Good morning … well, afternoon (At least I started this in the a.m.:-) Lots to catch up on. Bronx artists and their advocates say the borough is undergoing an unprecedented coalescing of efforts to make an already interesting art scene more robust and visible to a larger audience. The expansive art show at the long-empty upper floors of the Andrew Freedman Home, where I took the picture above yesterday, signals a turning point, say some artists and enthusiasts.
As Bob Kappstatter surmised a couple of weeks ago on Bronx Matters, when Gov. Cuomo appointed Bronx Assemblyman Peter Rivera to be state Labor commissioner he probably was acting on the certainty that an investigation into his dealings with a failing nonprofit no longer had legs:
“Gov. Cuomo’s appointment also apparently quashes once and for all a dark legal cloud Rivera’s been living under involving his pumping major state funding to the just about moribund Neighborhood Enhancement for Training Services (NETS) non-profit.”
But that doesn’t mean the tabloids got the memo. This morning the Daily News highlighted four lawmakers with ethics issues who Cuomo has appointed to important positions, including Rivera. As attorney general, Cuomo began the investigation into Rivera and NETS ,but after he was elected he appointed Rivera to a transition committee on labor and economic development. More background on Rivera and NETS from the Bronx News Network here and here.
Our post on Friday about The New York Times’ coverage of Heritage Field, the new baseball diamonds built on the footprint of the old Yankee Stadium, started a little bit of a chain reaction in the blogsphere. After Neil deMause in Field of Schemes (the pre-eminent source on up-to-date information on stadium projects and financing nationally) and Norman Oder in Atlantic Yards Report linked to Bronx Matters, starting a comment conversation on the latter about the the Times’ overall coverage (or lack thereof) of the entire Yankee Stadium controversy. Later on, Oder posts a letter that Geoffrey Croft of New York City Park Advocates wrote him with a blow-by-blow account of how reporter Winnie Hu went about covering the story and Croft’s critique about what he feels she glaringly left out.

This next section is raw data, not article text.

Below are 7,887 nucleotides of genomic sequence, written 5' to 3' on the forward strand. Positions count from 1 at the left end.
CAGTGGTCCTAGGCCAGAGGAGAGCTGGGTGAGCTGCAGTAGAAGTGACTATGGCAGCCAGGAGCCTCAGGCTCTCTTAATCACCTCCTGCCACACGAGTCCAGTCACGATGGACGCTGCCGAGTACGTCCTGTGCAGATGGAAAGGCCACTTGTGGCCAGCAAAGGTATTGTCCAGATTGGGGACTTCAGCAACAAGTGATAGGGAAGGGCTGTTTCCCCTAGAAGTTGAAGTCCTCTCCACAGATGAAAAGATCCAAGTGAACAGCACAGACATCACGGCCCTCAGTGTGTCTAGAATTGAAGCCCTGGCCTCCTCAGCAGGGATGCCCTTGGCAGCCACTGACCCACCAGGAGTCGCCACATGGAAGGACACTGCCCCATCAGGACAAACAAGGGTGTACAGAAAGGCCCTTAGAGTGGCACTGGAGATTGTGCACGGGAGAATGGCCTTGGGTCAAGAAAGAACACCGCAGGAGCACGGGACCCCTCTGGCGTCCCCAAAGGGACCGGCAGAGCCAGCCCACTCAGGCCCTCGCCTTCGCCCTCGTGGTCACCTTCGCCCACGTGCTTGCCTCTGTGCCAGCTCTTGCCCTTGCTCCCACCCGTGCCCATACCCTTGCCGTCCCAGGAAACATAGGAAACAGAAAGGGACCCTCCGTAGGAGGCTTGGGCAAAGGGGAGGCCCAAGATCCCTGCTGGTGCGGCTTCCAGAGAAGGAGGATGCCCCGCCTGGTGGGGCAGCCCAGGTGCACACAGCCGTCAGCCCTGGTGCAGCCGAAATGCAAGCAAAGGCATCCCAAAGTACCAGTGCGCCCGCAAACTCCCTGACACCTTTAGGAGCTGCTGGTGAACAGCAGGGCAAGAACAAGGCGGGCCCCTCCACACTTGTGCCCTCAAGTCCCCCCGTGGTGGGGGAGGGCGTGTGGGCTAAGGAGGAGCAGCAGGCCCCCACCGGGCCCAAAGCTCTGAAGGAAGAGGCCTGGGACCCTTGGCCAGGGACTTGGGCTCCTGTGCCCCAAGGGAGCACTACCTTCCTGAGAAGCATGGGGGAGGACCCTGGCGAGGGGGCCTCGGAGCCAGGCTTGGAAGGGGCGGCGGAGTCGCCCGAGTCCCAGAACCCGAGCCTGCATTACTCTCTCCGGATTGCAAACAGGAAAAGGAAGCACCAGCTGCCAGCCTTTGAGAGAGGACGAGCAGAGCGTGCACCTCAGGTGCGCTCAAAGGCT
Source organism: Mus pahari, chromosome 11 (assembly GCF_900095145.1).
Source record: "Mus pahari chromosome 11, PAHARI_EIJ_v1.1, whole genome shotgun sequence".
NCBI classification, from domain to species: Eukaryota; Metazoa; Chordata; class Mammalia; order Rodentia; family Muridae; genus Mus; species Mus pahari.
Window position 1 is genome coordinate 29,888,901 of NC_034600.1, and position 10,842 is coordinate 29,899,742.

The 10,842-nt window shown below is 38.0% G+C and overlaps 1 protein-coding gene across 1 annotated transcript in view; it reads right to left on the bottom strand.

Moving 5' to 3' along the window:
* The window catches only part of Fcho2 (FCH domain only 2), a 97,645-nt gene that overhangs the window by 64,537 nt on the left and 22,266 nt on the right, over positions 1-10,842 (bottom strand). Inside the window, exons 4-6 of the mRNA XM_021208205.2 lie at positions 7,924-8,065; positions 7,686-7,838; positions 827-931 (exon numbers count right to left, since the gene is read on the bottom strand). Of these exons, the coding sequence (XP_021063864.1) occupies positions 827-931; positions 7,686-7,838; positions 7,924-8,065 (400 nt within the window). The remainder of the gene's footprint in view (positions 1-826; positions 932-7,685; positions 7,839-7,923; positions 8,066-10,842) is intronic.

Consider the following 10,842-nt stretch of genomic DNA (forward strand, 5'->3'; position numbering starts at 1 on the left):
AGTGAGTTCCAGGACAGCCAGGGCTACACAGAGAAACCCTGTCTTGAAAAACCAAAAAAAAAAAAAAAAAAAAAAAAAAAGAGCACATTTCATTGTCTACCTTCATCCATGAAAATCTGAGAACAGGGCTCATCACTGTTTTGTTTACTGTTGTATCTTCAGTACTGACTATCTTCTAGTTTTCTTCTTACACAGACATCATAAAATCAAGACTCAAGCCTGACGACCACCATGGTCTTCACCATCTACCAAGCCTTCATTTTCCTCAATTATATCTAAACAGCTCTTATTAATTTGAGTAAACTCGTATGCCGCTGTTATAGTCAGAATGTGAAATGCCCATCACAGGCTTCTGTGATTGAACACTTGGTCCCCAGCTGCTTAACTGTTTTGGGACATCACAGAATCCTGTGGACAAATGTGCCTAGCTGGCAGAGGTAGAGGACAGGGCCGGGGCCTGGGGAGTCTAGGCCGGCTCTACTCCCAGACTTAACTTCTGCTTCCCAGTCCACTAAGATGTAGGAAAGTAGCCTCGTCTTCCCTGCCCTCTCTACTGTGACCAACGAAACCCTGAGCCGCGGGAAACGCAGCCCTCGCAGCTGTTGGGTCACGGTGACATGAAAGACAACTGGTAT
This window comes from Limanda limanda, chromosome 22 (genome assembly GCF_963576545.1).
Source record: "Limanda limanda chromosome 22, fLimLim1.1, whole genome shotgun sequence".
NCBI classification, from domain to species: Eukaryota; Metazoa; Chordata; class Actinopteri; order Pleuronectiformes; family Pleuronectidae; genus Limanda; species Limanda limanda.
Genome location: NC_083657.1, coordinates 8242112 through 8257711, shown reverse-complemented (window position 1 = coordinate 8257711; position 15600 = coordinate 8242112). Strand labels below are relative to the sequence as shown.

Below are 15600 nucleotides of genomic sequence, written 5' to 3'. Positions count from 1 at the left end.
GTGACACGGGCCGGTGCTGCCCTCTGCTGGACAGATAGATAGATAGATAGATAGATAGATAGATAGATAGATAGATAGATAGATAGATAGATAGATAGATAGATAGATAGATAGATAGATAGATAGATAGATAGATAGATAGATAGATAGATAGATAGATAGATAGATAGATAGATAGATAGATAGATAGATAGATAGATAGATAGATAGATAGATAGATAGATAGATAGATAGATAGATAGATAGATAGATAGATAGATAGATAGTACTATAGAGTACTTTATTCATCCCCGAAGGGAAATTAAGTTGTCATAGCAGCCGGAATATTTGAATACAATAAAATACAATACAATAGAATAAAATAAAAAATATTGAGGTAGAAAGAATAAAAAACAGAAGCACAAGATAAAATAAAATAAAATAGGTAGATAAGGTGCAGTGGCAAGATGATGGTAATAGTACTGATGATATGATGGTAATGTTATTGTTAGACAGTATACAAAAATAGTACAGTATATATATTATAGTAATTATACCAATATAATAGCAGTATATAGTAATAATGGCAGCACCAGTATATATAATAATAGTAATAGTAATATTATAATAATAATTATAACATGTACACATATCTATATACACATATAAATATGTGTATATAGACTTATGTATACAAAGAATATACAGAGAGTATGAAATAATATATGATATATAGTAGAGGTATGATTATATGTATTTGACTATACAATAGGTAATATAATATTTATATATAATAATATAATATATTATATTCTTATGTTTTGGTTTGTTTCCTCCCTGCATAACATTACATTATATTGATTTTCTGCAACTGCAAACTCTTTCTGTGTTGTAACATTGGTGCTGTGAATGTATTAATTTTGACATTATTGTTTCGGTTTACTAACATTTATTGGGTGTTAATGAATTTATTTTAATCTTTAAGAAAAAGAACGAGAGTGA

The latest HuntsPoint Express, a terrific print & web monthly produced by former Riverdale Press editor/publisher Buddy Stein with his students at Hunter College, is out with some critical articles, especially on the DOE’s plans to close Banana Kelly High School and the ensuing protests. There’s also a follow-up web-only article about a DOE official meeting with teachers and parents on April 4 in the school’s cafeteria. The DOE’s Panel for Educational Policy will decide at a meeting on April 26 whether it will go ahead with plans to close 33 schools.
The Norwood News has an update on the city’s process for choosing a developer for the Kingsbridge Armory, including a report on the rally held by the Kingsbridge Armory Redevelopment Alliance late last month. Community and labor activists are calling for “wall-to-wall” living wage jobs at the Armory regardless of who develops the facility. Contenders include a group calling itself the Kingsbridge National Ice Center and the a partnership between the National Cycling Association and the New York Gauchos youth basketball program.
Also in the Norwood News, Gregory Lobo Jost, expands on his recent piece on Bronx Matters picking apart assertions of south Bronx gentrification, explaining why a few hundred white people over a decade, not to mention arugula, yoga studios, and farmers’ markets (which Norwood is home to) do not equal gentrification, and why its reckless to assert that they do.
Capital New York takes a detailed look at the complications for racial coalition building that are brought by Bronx/Manhattan state senator Adriano Espaillat’s challenge to Congressman Charlie Rangel. The latest reality TV show “about oversexed thirtysomething bachelors who still live with their mommies” takes place in the Boogie Down but is probably not an image that will please Bronx boosters.